The weather outside is frightful, but inside, let’s finish up the intro section for funeral rites for children:
242. Special consideration should be given to any sisters, brothers, friends, or classmates of the deceased child who may be present at the funeral rites. Children will be better able to take part in the celebration if the various elements are planned and selected with them in mind: texts, readings, music, gesture, processions, silence. The minister may wish to offer brief remarks for the children’s benefit at suitable points during the celebration.
These considerations are for children in the liturgical assembly. We’ll get to a brief examination of the texts for Mass, but you should know the Scripture readings are not edited or “dumbed down” in any way. The selections do tend to be more brief. Note that silence remains an important liturgical virtue. Some would say in spite of the presence of children. But I would say because of them, in part.
If children will be present at the funeral rites, those with requisite ability should be asked to exercise some of the liturgical roles. During the funeral Mass, for example, children may serve as readers, acolytes, or musicians, or assist in the reading of the general intercessions and in the procession with the gifts. Depending on the age and number of children taking part, adaptations recommended in the Directory for Masses with Children may be appropriate.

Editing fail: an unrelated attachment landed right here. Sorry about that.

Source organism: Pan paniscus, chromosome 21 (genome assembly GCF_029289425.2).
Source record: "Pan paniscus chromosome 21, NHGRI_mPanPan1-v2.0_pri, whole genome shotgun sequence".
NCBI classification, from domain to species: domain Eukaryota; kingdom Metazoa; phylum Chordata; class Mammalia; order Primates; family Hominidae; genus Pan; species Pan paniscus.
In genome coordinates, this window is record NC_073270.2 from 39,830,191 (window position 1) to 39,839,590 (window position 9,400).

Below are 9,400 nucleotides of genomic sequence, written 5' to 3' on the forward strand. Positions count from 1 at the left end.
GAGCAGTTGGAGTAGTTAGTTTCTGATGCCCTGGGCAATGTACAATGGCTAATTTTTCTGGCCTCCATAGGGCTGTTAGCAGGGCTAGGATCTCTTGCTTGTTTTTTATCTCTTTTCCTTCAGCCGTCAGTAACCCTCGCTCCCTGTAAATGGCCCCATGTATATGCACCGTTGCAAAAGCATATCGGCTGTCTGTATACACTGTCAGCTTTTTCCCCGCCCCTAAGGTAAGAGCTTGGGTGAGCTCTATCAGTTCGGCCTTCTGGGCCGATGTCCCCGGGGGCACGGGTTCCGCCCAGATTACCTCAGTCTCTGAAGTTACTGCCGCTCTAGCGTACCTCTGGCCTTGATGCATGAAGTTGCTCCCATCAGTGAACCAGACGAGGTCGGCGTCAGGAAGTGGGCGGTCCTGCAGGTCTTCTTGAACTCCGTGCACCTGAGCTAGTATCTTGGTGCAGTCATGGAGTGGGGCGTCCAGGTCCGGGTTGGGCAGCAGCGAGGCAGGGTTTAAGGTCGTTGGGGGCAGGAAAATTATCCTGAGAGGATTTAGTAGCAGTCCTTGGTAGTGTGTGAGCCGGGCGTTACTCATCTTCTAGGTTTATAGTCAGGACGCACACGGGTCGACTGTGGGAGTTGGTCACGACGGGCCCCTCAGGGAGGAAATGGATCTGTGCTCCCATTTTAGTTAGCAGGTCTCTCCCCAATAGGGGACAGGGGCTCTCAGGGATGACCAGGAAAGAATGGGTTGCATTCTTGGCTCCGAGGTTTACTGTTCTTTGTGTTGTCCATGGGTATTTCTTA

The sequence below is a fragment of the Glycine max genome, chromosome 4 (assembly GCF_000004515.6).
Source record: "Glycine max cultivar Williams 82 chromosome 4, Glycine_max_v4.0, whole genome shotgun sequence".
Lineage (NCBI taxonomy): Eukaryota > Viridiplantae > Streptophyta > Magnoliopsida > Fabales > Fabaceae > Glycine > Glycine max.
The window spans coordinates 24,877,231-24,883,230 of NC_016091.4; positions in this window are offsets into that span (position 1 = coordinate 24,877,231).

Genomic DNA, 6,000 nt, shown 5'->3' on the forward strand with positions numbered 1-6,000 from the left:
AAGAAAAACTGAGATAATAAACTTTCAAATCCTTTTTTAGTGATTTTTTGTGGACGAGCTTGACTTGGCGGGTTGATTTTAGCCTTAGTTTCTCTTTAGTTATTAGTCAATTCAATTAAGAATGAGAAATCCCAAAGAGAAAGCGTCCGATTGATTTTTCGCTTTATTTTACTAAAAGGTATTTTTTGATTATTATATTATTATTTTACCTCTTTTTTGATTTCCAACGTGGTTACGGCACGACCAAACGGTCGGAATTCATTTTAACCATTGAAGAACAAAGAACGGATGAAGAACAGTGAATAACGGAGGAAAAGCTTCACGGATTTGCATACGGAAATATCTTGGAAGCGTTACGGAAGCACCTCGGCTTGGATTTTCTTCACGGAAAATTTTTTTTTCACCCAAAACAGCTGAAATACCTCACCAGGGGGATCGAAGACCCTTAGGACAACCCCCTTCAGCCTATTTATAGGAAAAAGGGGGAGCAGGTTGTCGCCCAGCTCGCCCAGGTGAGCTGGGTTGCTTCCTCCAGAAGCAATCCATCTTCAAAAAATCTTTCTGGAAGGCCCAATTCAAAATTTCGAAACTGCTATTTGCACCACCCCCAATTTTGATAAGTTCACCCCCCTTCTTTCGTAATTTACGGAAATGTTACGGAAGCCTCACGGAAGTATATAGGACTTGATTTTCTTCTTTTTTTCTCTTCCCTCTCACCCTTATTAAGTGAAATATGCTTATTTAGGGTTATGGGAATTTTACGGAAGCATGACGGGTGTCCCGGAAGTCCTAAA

Children may serve in liturgical roles. They don’t have to. Their liturgical involvement as members of the assembly is primary, of course.
The point of OCF 242 is for ministers to make good judgments regarding siblings and peers. When children are at the vigil, the funeral, or at the committal service, it is ideal to consider their needs through the liturgy. And if their deeper liturgical involvement will be of benefit to them or to the faith community as a whole, then some consideration may be given as to how that will happen.